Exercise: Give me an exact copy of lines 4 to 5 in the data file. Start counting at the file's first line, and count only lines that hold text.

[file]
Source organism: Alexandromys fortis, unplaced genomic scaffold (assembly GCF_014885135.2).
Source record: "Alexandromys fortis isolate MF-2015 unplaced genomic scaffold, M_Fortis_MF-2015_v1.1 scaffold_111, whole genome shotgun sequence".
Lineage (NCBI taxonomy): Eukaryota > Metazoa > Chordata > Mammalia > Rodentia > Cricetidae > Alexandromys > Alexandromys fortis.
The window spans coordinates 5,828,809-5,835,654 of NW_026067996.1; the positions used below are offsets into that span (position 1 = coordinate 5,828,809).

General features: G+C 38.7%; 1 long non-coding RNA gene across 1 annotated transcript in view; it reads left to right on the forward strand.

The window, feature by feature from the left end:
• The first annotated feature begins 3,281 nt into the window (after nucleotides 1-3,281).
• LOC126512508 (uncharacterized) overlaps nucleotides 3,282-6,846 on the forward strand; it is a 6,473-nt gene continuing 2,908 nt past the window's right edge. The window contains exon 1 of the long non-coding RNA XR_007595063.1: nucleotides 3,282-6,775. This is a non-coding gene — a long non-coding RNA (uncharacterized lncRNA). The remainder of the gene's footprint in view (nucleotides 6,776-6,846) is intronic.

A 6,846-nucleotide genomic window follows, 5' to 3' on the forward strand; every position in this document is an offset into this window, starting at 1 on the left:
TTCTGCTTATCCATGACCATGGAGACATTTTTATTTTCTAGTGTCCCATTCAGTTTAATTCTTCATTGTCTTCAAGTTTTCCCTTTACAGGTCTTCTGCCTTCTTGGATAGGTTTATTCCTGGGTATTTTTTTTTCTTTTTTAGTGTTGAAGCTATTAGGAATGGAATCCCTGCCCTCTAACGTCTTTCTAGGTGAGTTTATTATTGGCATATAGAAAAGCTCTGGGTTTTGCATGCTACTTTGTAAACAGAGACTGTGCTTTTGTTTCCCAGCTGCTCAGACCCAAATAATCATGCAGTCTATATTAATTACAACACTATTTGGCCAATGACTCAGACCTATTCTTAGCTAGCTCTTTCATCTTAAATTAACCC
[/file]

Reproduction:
The window spans coordinates 5,828,809-5,835,654 of NW_026067996.1; the positions used below are offsets into that span (position 1 = coordinate 5,828,809).

General features: G+C 38.7%; 1 long non-coding RNA gene across 1 annotated transcript in view; it reads left to right on the forward strand.